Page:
Discover Morocco’s Roman Ruins: Volubilis and Chellah

Morocco, like many parts of North Africa, has an ancient history heavily influenced by the Roman Empire. From the first century BC until the third century AD, the fertile plains and valleys of northern Morocco were the site of prosperous Roman settlements, and the traces of their buildings, temples, and villas remains to this day.

The city of Volubilis was largely abandoned in the 11th century, when the seat of government was moved to Fes. Despite time, war, looting, and other forces of destruction and decay, the abandonment, isolated location, and dry climate have preserved this ancient city to a remarkable degree. Over the centuries, the city was a pre-Roman Berber city, then a Roman province, then a Christian era, and then an Islamic era when it was the seat of the Idrisid dynasty. Today, it is a UNESCO World Heritage Site, and an incredible opportunity for visitors to go back in time and see the art, architecture, and lifestyles of centuries of local civilization. The 42 square hectares of Volubilis provide an incredibly rich and authentic insight into the civilizations that lived on the site a thousand years ago.

Volubilis hasn’t been fully excavated, and yet the Triumphal Arch and Basilica are fascinating sights, as are the sight of ancient Roman columns set against the spectacular Moroccan landscape. Many of the villas and palaces have their original mosaics in place, just as they were discovered, with intact roads, squares, and aqueducts showing the daily life of the city. An ancient garden near the entrance provides a quiet and shady spot to relax.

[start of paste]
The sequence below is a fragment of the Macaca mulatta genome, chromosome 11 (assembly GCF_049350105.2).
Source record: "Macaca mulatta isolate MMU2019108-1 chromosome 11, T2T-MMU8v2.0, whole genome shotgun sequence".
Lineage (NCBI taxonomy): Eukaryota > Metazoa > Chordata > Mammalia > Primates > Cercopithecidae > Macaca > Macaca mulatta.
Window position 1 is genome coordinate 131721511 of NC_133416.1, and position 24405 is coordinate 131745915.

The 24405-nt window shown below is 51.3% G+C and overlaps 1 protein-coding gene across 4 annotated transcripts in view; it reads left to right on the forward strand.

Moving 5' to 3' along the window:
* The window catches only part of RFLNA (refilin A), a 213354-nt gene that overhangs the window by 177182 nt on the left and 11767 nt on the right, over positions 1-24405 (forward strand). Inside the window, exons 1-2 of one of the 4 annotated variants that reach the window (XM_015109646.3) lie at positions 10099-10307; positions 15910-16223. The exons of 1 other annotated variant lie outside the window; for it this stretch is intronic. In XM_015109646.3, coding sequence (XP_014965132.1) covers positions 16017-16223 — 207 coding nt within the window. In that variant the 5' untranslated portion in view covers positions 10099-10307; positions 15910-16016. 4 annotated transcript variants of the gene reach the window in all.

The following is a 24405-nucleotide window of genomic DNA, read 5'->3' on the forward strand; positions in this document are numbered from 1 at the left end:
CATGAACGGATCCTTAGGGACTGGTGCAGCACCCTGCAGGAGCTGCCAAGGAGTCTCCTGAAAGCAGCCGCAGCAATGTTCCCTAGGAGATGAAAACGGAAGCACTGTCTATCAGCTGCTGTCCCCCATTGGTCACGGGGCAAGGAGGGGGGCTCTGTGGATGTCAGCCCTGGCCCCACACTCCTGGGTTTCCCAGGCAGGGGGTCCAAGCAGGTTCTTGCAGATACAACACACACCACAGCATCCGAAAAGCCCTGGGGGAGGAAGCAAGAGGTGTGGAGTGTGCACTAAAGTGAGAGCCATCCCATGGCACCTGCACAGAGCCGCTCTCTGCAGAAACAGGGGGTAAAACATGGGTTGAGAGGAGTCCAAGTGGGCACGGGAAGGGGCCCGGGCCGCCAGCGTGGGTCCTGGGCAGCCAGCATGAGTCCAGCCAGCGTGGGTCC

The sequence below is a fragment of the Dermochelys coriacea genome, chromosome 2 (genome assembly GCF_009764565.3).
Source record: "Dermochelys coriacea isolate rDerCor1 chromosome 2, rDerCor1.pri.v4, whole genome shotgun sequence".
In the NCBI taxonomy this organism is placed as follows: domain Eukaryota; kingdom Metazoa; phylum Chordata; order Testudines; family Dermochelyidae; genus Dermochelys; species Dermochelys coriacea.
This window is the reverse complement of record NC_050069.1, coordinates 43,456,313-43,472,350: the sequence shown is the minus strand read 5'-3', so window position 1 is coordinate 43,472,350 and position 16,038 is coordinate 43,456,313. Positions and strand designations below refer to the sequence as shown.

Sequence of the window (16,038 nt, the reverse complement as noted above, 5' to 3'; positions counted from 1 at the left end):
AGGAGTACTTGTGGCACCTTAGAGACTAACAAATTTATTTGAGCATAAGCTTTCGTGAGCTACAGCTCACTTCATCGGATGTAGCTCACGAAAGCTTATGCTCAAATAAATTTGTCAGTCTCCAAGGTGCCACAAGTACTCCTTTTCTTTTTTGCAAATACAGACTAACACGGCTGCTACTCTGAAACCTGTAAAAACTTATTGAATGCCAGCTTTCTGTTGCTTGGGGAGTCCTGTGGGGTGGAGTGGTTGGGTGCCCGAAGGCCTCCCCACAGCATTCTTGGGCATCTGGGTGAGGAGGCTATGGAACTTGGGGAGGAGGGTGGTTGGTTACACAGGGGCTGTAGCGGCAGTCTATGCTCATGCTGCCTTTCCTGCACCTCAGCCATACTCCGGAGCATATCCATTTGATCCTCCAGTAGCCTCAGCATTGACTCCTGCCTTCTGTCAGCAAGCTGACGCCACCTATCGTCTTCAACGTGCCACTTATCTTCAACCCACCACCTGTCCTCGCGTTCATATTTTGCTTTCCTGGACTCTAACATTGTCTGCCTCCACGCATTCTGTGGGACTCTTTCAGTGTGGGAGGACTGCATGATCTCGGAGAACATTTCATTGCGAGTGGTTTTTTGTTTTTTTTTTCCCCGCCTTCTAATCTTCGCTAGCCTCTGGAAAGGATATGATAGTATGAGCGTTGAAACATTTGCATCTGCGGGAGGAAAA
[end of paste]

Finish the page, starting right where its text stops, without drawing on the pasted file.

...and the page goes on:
Just outside of Rabat is the ancient Roman fortification and medieval Muslim necropolis of Chellah. The site is thought to date back to the Phonecian trading port of “Sala”, later a Roman colony, converted to a Muslim fortress in the 11th century, and then converted into a holy necropolis (also called a “chellah”) that included a mosque, royal tombs, and a still-standing minaret. This site is also a UNESCO world heritage site, and contains remains of Roman arches, aqueducts, and columns, along with ancient Muslim royal tombs, ornamental fountains, and a mosque. It is not only one of the oldest human settlements in Morocco, but remains a spectacular sight.

Every September, you can catch the Jazz au Chellah music festival here, showcasing five days of European and Moroccan jazz musicians in an event that is part cultural exchange, and part performance showcase.

Morocco is filled with sites reflecting the complex, multi-layered history and many cultures that have and do inhabit the country. The Roman era left incredible sights and monuments, and the Moroccan climate and history has preserved these sites for future generations to see, explore, and enjoy. They offer fascinating insights into local culture and history.

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